New Year’s Eve in Las Vegas should be a huge party, and it probably is for the thousands of other visitors to this playground. Back in the safe haven at my sister Gail’s house, we all managed not to see any fireworks, or toast the entry of the 2016. Old farts? Well, maybe….

Death Valley National Park will be our home for the next several days. Family, like fish…..

Happy New Year.

 

 

 

 

Flight 93

Every generation has had its own war – my grandparents had WWI, my folks had WWII. For me, the Vietnam War was the one my friends and schoolmates were called to fight. Now, we’re battling the War on Terrorism. We’ve been engaged for 15 years, and there’s no end in sight.This may be the modern war which carries on to the next generation.

If you’re reading this blog, you probably remember exactly where you were on September 11, 2011 when you first heard about the planes hitting the World Trade Center. It’s one of those events that had such an enormous impact on our lives that it’s hard to remember life before that date.

Flight 93 was unique that day, in that it was probably the only one of the hijacked planes in which all the passengers were likely certain of the outcome of the flight. Aware of the WTC crashes, the passengers gathered, and voted to fight the hijackers.

Can you really imagine that?

Twenty minutes flying time away from Washington DC, the passengers forced their way into the cockpit, fought the hijackers, resulting in the crash near Shanksville, PA.

The Flight 93 Memorial Plaza has been open since September 11, 2011. It’s stunning in its simplicity, and in the symbolism of its design. Forty passengers and crew members perished that day. The names of these heroes are engraved on white marble slabs which form a wall, leading to a wooden gate with 40 facets.20151020_08545120151020_08593920151020_085801 The gate guards a mowed path to a large sandstone boulder at the impact site. Forty faceted planes mark the heavy wooden beams of the gate.20151020_093150Already after four years, the white marble shows the discoloration of the many hands that have touched it, and the flowers and memorials that have lined its base.20151020_085721 Benches resembling airline seats are scattered around, offering places for rest and reflection. Informational posters are there to remind us exactly what transpired at this site.20151020_09161820151020_091655 Moving along, there’s a huge new tree grove – 40 sets of 40 trees each, set in a sweeping arc. It’s beautiful.  As the trees mature, it will be spectacular.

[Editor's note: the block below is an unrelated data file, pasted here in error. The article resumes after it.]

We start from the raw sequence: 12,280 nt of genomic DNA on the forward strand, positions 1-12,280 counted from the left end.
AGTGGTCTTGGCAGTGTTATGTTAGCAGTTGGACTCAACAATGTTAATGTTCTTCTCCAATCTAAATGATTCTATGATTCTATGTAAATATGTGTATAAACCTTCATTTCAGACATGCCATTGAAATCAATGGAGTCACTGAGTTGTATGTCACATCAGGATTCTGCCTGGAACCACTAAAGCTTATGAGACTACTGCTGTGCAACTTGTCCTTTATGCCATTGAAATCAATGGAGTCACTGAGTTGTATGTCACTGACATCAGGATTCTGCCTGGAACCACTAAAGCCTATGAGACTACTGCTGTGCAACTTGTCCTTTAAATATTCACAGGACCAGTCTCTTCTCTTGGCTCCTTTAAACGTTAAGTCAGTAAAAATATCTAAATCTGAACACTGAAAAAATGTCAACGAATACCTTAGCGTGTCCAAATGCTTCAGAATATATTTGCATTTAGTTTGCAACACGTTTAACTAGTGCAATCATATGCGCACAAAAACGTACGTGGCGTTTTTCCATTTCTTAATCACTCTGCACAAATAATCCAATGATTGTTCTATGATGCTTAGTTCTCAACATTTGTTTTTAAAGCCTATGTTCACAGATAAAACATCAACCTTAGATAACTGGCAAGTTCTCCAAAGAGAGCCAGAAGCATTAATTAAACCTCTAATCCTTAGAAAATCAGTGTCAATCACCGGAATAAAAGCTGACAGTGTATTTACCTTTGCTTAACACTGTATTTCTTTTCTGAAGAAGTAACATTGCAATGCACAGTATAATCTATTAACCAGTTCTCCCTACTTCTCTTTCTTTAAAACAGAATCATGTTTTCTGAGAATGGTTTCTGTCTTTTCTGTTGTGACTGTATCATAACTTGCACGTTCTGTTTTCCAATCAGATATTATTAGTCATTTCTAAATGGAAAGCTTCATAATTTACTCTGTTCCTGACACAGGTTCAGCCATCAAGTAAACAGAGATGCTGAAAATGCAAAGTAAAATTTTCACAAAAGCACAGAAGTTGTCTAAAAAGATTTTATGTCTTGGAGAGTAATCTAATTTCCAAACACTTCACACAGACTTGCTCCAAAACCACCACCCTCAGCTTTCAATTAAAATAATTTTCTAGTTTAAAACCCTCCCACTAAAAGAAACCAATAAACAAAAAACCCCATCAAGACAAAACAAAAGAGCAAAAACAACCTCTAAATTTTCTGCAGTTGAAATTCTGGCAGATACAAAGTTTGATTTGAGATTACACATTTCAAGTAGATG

On September 11, 2015, a new Visitor Center was opened on site, featuring video and films of the newscasts from that awful day,artifacts, and intimate portraits of the forty passengers and crew who perished that day. Huge cement wings soar off the edges of the VC, echoing the path of the plane as it tumbled upside down into the ground.20151020_08440520151020_100529The photo above shows the view from the Visitor Center down toward the Memorial Plaza. The bright white in the distant center is the wall of names – the sandstone boulder denoting the impact site is beyond that.

It was very difficult to see the films from 9/11 again. As the South Tower of the WTC collapsed, Peter Jennings is heard to whisper “My God”….A flood of memories rushes in. Tiny bits of twisted metal from the airplane are on display – hitting the ground at a 45 degree angle at more than 550mph, the plane disintegrated. The largest piece found was only about two windows wide, and perhaps six feet high. The voice cockpit voice recorder (or maybe the blackbox) was found nearly 25 feet below ground.20151020_10245620151020_103558Most striking, to me, was the absolute silence of all the visitors. Nearly all of us had tears running down our faces, as we relived that day, and perhaps came to a new realization of the heroism of the passengers/crew of Flight 93. We all politely waited our turn for headsets, and exchanged slightly embarrassed glances due to our wet eyes and runny noses. I listened to recorded voice mail calls from some of the doomed passengers/crew to their loved ones. Scared voices expressing love. Overwhelming.

The design of the Memorial Plaza and Visitors’ Center is stark and beautiful. Every facet of the VC and the Plaza aligns the visitor with the path of the doomed plane. In 20 years, as the construction scars recede, it will be even more beautiful.

This is a place which will stay in my thoughts for a long time to come.